One of the issues many of my expatriate clients grapple with is the issue of belonging. For many, life overseas is a never-ending exercise of trying to fit in and yet in the end always feeling “foreign”. It’s as if an invisible fence is erected between you and the people around you — and each time you think you are getting closer to jumping it, you realize it moved farther.
A recent article in the Economist (The Others, December 17, 2009) discusses various reasons as to why people choose to become foreigners. One reason it mentions is looking for freedom — and not only freedom of political choices and freedom of speech, but also freedom of liberating yourself from the bonds of the culture you grew up with. The bonds of how relationships are supposed to be, the bonds of expected financial behavior, the bonds of how your career is supposed to go, and so on and so forth. We move because we look for something different, something where we are free to explore and choose outside of the expectations of our own surroundings. We move away from “belonging”. Yet later, in a foreign country, we find ourselves looking to “belong” again. A paradox? Maybe.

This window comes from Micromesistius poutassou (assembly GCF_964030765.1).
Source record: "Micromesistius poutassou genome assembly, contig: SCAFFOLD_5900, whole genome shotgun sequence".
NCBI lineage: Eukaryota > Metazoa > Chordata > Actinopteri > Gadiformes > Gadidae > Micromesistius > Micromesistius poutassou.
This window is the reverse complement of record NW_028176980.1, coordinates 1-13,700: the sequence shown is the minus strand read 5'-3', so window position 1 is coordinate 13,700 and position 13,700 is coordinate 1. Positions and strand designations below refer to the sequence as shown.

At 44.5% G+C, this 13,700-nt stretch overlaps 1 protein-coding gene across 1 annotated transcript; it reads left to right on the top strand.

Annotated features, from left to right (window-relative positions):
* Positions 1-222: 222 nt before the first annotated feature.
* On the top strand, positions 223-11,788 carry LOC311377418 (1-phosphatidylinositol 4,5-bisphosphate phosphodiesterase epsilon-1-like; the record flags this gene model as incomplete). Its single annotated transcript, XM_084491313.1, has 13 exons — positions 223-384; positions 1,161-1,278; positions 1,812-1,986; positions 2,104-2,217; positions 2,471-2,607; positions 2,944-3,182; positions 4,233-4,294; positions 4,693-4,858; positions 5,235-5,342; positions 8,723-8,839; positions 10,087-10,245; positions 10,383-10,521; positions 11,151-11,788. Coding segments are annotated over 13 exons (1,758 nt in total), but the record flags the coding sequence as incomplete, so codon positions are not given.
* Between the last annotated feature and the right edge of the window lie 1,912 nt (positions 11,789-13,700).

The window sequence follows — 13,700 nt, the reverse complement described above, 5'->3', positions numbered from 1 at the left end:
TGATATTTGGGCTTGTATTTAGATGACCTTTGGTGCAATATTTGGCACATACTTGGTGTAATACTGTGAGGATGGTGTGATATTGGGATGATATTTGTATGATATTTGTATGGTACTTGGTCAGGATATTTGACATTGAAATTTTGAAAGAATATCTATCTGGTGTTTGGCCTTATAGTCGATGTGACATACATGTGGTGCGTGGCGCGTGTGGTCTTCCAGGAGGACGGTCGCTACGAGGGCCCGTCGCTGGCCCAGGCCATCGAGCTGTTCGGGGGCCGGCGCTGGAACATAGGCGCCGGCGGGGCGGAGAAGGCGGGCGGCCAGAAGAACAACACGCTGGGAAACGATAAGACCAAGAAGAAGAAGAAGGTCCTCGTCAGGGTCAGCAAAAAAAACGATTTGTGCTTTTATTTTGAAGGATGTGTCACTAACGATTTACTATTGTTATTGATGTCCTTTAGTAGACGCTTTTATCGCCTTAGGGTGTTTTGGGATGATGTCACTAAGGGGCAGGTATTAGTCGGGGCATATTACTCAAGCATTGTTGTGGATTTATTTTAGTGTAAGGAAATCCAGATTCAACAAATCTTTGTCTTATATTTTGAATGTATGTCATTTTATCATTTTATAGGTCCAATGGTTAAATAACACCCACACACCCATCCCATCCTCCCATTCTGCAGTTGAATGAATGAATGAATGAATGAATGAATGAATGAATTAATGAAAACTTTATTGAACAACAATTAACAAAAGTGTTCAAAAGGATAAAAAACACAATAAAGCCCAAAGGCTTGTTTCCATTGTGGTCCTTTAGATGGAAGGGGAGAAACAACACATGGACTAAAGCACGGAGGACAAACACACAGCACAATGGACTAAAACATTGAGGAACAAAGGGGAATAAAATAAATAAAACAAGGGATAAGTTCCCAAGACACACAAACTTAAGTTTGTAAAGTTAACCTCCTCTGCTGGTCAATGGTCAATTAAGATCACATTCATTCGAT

When we repatriate, things get even more complicated. After struggling to “belong” for so long in foreign pastures, we move back home where we expect that struggle to end. Yet it doesn’t. Being back in our home country offers little or no “belonging” at all — and we still feel completely left out even though we are right there.
So, why? Why struggle so?
I believe that in the end it all comes down to values and our choices as to which values are more important to us at any moment in time. As we go through life, our values may shift on our list of priorities and, even though, we know (or we can guess) that our transition will bring struggle again, we also know we are honoring a value that yearns to be honored at the time.
What are your thoughts?
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